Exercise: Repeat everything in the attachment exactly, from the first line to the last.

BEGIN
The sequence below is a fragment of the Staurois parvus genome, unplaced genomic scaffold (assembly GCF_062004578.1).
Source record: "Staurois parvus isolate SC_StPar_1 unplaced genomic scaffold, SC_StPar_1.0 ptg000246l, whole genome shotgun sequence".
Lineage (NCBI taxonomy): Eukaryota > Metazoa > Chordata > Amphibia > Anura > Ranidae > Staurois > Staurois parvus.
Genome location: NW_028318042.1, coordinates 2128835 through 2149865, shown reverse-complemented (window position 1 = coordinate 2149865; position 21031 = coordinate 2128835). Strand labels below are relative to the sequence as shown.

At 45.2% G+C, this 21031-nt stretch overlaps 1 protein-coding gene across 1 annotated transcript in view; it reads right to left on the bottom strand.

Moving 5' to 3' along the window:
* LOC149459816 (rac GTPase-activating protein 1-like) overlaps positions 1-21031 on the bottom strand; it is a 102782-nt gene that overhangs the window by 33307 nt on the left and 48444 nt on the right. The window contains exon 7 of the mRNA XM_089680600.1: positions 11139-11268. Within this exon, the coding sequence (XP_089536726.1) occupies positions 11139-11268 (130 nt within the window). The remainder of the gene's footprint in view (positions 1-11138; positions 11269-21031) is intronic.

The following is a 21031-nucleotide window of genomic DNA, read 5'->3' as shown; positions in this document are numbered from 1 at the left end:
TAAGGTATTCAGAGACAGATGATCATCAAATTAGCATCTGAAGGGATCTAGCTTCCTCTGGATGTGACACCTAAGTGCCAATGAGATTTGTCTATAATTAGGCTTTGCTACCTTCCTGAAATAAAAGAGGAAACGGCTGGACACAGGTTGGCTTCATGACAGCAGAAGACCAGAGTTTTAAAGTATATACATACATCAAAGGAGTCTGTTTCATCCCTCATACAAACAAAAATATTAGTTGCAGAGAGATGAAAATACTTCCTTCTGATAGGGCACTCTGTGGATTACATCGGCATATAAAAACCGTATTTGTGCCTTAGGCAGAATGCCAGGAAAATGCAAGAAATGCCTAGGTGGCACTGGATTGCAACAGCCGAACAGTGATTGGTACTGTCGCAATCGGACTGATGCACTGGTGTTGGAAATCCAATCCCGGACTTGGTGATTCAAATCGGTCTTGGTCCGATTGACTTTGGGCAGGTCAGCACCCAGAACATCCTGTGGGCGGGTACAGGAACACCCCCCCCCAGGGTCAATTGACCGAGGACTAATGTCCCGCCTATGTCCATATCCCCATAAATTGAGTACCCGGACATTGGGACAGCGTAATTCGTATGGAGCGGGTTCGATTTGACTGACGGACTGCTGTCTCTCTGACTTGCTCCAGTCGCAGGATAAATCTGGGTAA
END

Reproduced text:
The sequence below is a fragment of the Staurois parvus genome, unplaced genomic scaffold (assembly GCF_062004578.1).
Source record: "Staurois parvus isolate SC_StPar_1 unplaced genomic scaffold, SC_StPar_1.0 ptg000246l, whole genome shotgun sequence".
Lineage (NCBI taxonomy): Eukaryota > Metazoa > Chordata > Amphibia > Anura > Ranidae > Staurois > Staurois parvus.
Genome location: NW_028318042.1, coordinates 2128835 through 2149865, shown reverse-complemented (window position 1 = coordinate 2149865; position 21031 = coordinate 2128835). Strand labels below are relative to the sequence as shown.

At 45.2% G+C, this 21031-nt stretch overlaps 1 protein-coding gene across 1 annotated transcript in view; it reads right to left on the bottom strand.

Moving 5' to 3' along the window:
* LOC149459816 (rac GTPase-activating protein 1-like) overlaps positions 1-21031 on the bottom strand; it is a 102782-nt gene that overhangs the window by 33307 nt on the left and 48444 nt on the right. The window contains exon 7 of the mRNA XM_089680600.1: positions 11139-11268. Within this exon, the coding sequence (XP_089536726.1) occupies positions 11139-11268 (130 nt within the window). The remainder of the gene's footprint in view (positions 1-11138; positions 11269-21031) is intronic.

The following is a 21031-nucleotide window of genomic DNA, read 5'->3' as shown; positions in this document are numbered from 1 at the left end:
TAAGGTATTCAGAGACAGATGATCATCAAATTAGCATCTGAAGGGATCTAGCTTCCTCTGGATGTGACACCTAAGTGCCAATGAGATTTGTCTATAATTAGGCTTTGCTACCTTCCTGAAATAAAAGAGGAAACGGCTGGACACAGGTTGGCTTCATGACAGCAGAAGACCAGAGTTTTAAAGTATATACATACATCAAAGGAGTCTGTTTCATCCCTCATACAAACAAAAATATTAGTTGCAGAGAGATGAAAATACTTCCTTCTGATAGGGCACTCTGTGGATTACATCGGCATATAAAAACCGTATTTGTGCCTTAGGCAGAATGCCAGGAAAATGCAAGAAATGCCTAGGTGGCACTGGATTGCAACAGCCGAACAGTGATTGGTACTGTCGCAATCGGACTGATGCACTGGTGTTGGAAATCCAATCCCGGACTTGGTGATTCAAATCGGTCTTGGTCCGATTGACTTTGGGCAGGTCAGCACCCAGAACATCCTGTGGGCGGGTACAGGAACACCCCCCCCCAGGGTCAATTGACCGAGGACTAATGTCCCGCCTATGTCCATATCCCCATAAATTGAGTACCCGGACATTGGGACAGCGTAATTCGTATGGAGCGGGTTCGATTTGACTGACGGACTGCTGTCTCTCTGACTTGCTCCAGTCGCAGGATAAATCTGGGTAA